Twenty (9.8%) patients had neurological deterioration. The proportion of patients with irregularly shaped lacunar infarctions was higher in patients with neurological deterioration than in patients without neurological deterioration (p < 0.01). Logistic regression was used to identify possible risk factors for neurological deterioration. Age, sex, smoking, size of infarct, prevalence of hypertension, diabetes, dyslipidemia, ad-LA, and irregularly shaped lacunar infarctions were added to the model. After adjusting for confounding factors, irregularly shaped lacunar infarction was identified as an independent risk factor for neurological deterioration (OR=4.54, 95%CI=1.42-14.58, p=0.01).

Early prognosis of lacunar infarction was evaluated with the mRS. During the three-month follow up, no patients died or showed severe physical disabilities, required constant nursing care and attention, or became bedridden and incontinent. Thus, the mRS score ranged from 0 to 4. The ANOVA results showed that age, prevalence of diabetes, ad-LA, irregular infarctions, SBP, HbAIc, and infarct size differed among patients with different mRS scores (p < 0.05) ( Table 2 ). Logistic regression was used to identify the risk factors for higher mRS scores. Age, sex, smoking, size of infarct, prevalence of hypertension, diabetes, dyslipidemia, ad-LA, and irregularly shaped lacunar infarction were added to the model. The results showed that infarct size, prevalence of ad-LA, and irregular infarction were independent risk factors for higher mRS scores ( Table 3 ).


The present study focused on the shape of lacunar infarcts and analyzed the risk factors and clinical features of irregularly shaped lacunar infarctions. The following results were obtained: (1) irregularly shaped lacunar infarctions were prevalent in 32.3% of the sample population; (2) the 24hSBPSD is the only independent risk factor for irregularly shaped lacunar infarction; (3) the irregular shape of a lacunar infarction is associated with a larger infarction size, neurological deterioration, and unfavorable early prognosis; and (4) leukoaraiosis is associated with an unfavorable early prognosis of lacunar infarction.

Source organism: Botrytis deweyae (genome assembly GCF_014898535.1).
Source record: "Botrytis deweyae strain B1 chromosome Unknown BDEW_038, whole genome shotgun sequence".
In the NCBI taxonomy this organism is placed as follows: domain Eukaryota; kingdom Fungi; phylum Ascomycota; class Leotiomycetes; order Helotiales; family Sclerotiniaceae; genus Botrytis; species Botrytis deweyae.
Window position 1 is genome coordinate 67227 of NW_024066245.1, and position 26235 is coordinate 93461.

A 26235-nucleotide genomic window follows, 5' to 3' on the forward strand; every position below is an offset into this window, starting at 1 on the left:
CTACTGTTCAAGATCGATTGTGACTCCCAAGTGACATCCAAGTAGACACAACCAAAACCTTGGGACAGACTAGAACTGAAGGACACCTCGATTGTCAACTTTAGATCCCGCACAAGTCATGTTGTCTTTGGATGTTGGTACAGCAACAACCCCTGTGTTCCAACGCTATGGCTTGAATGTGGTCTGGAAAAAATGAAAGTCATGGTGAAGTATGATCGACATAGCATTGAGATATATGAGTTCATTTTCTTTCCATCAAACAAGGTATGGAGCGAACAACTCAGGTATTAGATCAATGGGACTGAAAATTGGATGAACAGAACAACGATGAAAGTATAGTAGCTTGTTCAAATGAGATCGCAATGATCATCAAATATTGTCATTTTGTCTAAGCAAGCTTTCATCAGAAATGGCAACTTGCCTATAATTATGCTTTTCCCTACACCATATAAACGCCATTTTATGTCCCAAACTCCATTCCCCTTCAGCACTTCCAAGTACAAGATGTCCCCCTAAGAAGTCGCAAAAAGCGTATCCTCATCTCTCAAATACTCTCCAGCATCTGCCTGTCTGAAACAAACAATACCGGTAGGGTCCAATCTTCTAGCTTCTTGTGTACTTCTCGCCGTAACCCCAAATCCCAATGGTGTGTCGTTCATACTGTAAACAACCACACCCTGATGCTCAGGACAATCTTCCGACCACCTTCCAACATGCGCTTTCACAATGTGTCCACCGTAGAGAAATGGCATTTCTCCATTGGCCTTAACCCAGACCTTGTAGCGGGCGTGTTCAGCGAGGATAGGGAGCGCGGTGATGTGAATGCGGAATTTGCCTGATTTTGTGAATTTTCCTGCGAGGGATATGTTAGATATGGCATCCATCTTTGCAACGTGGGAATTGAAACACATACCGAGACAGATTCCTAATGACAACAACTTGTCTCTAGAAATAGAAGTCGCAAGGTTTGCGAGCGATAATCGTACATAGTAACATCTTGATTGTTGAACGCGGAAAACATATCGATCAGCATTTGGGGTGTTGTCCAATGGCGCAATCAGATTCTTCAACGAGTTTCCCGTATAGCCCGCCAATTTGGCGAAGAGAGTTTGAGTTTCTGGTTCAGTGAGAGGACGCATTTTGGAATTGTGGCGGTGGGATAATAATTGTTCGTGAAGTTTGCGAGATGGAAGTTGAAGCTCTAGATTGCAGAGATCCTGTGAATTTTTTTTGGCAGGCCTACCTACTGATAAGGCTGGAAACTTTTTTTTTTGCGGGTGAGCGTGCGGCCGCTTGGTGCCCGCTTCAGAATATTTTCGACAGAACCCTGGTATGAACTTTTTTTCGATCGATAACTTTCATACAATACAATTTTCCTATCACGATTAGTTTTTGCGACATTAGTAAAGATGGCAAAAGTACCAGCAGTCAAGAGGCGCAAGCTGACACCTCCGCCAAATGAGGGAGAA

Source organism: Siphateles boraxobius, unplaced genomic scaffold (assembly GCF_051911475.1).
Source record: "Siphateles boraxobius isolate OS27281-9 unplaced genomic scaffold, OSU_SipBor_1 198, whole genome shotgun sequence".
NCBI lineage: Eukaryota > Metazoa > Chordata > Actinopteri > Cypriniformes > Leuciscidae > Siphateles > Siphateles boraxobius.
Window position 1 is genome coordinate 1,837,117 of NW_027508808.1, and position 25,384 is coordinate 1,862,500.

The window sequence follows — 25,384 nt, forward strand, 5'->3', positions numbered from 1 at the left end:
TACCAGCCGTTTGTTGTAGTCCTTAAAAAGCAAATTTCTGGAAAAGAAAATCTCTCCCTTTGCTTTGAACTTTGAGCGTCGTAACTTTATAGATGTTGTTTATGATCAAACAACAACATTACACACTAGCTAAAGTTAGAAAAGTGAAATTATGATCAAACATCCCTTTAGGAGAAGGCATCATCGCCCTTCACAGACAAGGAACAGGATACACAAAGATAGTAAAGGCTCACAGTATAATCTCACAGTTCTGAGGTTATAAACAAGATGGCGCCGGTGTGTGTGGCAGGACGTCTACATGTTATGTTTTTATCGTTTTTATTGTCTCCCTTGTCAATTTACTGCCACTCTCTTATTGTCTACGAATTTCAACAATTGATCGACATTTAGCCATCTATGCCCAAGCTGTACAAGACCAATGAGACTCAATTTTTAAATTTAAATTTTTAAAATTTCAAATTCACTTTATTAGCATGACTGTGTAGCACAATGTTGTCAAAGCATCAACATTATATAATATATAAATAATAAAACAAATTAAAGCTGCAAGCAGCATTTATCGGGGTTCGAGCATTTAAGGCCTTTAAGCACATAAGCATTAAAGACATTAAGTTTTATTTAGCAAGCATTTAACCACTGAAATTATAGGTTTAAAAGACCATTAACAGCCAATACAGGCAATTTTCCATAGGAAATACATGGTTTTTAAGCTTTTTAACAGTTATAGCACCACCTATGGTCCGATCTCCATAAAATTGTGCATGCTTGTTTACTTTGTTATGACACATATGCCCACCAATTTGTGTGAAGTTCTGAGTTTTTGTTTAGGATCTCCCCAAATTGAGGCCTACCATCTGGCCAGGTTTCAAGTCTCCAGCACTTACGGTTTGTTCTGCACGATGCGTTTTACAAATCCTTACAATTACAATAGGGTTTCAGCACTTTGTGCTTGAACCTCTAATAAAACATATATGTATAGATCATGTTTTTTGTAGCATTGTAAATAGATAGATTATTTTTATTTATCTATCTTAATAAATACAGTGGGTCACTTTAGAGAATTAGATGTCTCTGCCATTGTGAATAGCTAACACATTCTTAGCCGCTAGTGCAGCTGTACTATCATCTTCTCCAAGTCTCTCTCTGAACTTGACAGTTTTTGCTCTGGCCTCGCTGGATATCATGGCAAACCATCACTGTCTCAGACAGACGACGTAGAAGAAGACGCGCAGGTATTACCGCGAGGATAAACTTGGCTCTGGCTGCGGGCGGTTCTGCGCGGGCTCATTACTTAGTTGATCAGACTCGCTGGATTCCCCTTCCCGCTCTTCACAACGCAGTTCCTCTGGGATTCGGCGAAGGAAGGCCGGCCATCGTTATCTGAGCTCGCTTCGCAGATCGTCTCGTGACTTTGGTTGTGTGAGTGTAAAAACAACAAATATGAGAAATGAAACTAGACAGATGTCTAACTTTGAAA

A recent study on the shape of acute lacunar infarcts reports that 32.4% of these infarcts are conglomerated bead-shaped infarcts 5 . In the current study, the range of irregularly shaped infarcts was greater than the range of conglomerated bead-shaped infarcts. However, the proportion of irregularly shaped infarcts in this study was not higher than the reported proportion of conglomerated bead-shaped infarcts. The relatively obscure standard used in the evaluation of the shape of infarcts may be the primary reason for the observed similarities in proportion. To date, no definite standard exists for classifying the shapes of infarcts. Thus, visual consensus used in different studies remains the only method of classifying infarcts on the basis of their shape.

Hypertension is a primary independent risk factor for lacunar infarctions, including silent and acute infarctions 2 . Hypertension, particularly longstanding hypertension, is the primary reason for lipohyalinosis and fibroid necrosis, which occlude the small arteries and thus result in lacunar infarctions, especially infarcts with diameters less than 15–20 mm 1 . In this study, most infarctions were associated with hypertension. Similar prevalence rates of hypertension, SBP, and DBP were found in patients with regular and irregular infarctions. However, BPV was more significant in patients with irregular infarctions. Blood pressure variability has been associated with an increased risk of stroke 8 , 9 . This study showed that BPV is also associated with irregularly shaped lacunar infarctions. Clinical and experimental studies prove that longstanding hypertension with significant BPV may cause severe endothelial dysfunction of the small blood vessels 10 , 11 , thereby resulting in the breakage of the blood-brain barrier and enlargement of Virchow–Robin spaces 12 . Therefore, BPV may be associated with the severity of small vessel disease (SVD) such as the severity of leukoaraiosis 13 , 14 . In this study, the severity of leukoaraiosis showed a weak association with irregular infarctions (p = 0.06).

Leukoaraiosis reduces vascular density 15 and cerebral blood flow 16 , and may result in infarct growth by preventing peripheral compensation during ischemic stress 17 . This mechanism may be associated with the pathogenesis of irregularly shaped infarcts, which had larger sizes than regular infarcts in this study. The irregular shape of infarcts may be caused by the asymmetric enlargement of the infarction. However, an intrinsic SVD-related mechanism may be more significant in irregular infarctions than in regular infarctions.